Two Penn researchers are combatting the problem of our society’s culture of obesity in an innovative way — by partnering universities with the community.
Netter Center Founding Director and Associate Vice President Ira Harkavy and Professor Emeritus of Anthropology Francis Johnston described their research and findings on the culture of obesity in a panel discussion at the Bookstore last night. The two argued that the idea of partnership between a university and its community is vital in combatting the issue of obesity locally.
As Harkavy and Johnston state in their recent book titled The Obesity Culture: Strategies for Change, Public Health and University-Community Partnerships, the culture of obesity is a massive and complex problem in our society today that links health with cultural factors. Obesity, as Johnston said, is the “greatest public health failure of the 20th century,” however it is something that is rarely understood and cannot be solved easily.
Both Harkavy and Johnston made it clear that they do not propose a definite answer to the problem of obesity. However, they are implementing programs that have displayed some levels of success. Their Agaston Urban Nutrition Initiative, for example, works closely with kids throughout their educational careers to instill lifelong lessons regarding health and a greater civic awareness. This program involves parents, students and community leaders.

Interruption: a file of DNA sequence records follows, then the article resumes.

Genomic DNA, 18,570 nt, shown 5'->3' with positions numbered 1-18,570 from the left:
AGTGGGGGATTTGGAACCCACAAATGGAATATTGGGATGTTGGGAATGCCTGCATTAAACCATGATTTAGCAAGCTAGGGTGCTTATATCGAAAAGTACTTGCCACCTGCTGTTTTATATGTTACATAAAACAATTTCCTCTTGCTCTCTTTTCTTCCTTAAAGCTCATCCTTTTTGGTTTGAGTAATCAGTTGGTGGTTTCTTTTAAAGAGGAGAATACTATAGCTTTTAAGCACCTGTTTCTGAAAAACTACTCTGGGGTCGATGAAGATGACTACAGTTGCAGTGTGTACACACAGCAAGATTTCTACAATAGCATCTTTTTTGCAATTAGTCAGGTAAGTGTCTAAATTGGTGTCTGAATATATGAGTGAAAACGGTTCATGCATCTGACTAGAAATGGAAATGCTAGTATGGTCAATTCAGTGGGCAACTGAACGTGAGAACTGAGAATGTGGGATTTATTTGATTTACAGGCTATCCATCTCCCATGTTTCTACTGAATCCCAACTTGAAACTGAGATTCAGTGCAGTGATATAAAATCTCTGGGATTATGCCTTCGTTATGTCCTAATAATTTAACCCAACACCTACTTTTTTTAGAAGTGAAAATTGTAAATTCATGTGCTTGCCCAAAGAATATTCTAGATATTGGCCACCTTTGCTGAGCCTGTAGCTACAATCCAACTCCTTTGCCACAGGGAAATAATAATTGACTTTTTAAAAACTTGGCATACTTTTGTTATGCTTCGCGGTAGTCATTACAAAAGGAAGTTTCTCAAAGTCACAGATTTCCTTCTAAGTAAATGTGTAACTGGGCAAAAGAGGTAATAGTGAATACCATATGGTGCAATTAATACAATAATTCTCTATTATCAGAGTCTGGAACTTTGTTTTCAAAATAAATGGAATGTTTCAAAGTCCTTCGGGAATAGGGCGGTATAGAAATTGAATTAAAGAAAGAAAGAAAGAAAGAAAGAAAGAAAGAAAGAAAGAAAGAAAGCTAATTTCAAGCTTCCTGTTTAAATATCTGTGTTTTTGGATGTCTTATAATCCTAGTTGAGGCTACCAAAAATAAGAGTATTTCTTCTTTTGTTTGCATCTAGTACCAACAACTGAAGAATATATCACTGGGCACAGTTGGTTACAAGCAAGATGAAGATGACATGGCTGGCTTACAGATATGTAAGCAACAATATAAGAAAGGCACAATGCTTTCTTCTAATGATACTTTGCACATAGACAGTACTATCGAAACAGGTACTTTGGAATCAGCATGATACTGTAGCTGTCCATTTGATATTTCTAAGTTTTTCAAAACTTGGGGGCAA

Many audience members participated in the discussion throughout the event. Jodi Ferguson, a Penn alumna and current teacher in Philadelphia, said she was especially interested in the topic because she sees the link between obesity and education every day at work.
“Problems cannot be solved in the community unless the community and university establish a close partnership,” she said. “We have to integrate ourselves into the community and essentially become part of it.”
Bookstore Events and Marketing Manager Risa Levitte said she appreciated the way the speakers presented their work.
“The way in which Drs. Harkavy and Johnston discussed the general preface of their research and their involvement in the West Philadelphia neighborhoods was fantastic,” she said.
Among those that were present in the event was Fran De La Torre, a Penn alumna and School of Education graduate. She said she is “really interested in the way in which education plays a major part in solving such a complex dilemma.”
As Harkavy stated in his concluding remarks, changing the situation is the only way we can fully learn from it.
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